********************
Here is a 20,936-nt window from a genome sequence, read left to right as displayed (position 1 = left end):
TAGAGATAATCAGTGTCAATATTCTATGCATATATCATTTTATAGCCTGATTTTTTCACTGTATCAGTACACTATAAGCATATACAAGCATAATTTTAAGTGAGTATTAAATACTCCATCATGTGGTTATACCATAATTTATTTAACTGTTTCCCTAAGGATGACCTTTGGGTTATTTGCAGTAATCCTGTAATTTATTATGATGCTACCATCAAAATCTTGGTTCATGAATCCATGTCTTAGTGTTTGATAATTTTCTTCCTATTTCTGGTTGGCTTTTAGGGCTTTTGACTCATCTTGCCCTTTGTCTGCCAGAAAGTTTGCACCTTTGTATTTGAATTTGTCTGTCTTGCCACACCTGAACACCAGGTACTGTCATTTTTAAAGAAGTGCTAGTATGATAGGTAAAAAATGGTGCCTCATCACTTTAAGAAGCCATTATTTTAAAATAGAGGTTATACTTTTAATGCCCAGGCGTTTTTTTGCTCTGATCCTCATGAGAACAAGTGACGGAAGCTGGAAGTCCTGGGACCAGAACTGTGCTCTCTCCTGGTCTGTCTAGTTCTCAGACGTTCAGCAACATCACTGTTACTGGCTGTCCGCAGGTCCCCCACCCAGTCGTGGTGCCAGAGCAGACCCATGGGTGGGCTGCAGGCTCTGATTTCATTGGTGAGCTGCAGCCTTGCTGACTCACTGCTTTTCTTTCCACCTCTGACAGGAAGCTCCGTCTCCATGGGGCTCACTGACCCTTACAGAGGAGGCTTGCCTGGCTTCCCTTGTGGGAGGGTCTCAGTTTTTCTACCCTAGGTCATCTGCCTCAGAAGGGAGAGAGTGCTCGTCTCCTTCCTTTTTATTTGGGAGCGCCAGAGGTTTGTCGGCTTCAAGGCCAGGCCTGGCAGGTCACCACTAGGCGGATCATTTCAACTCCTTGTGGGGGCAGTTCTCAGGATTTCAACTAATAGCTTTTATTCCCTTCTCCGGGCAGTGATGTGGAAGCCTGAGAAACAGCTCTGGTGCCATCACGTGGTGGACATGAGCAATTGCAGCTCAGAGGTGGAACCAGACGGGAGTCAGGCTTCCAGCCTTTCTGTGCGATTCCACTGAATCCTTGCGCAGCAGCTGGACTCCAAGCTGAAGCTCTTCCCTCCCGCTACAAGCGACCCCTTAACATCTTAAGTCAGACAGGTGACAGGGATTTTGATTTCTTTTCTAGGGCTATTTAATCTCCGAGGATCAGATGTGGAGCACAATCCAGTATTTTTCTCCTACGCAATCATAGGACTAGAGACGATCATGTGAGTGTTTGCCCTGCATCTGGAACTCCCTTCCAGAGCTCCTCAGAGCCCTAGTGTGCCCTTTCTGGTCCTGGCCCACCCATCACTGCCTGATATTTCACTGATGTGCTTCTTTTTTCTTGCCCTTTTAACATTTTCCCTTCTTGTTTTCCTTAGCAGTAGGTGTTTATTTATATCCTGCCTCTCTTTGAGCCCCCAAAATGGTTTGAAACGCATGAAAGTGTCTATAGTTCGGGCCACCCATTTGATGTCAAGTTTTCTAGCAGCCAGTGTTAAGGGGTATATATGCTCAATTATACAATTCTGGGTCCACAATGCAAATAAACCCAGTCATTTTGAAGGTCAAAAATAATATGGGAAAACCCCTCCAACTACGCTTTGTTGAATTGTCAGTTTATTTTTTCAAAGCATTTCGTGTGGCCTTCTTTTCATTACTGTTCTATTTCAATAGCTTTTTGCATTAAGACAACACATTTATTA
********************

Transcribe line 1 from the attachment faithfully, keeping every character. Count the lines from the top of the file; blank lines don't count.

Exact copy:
Here is a 20,936-nt window from a genome sequence, read left to right as displayed (position 1 = left end):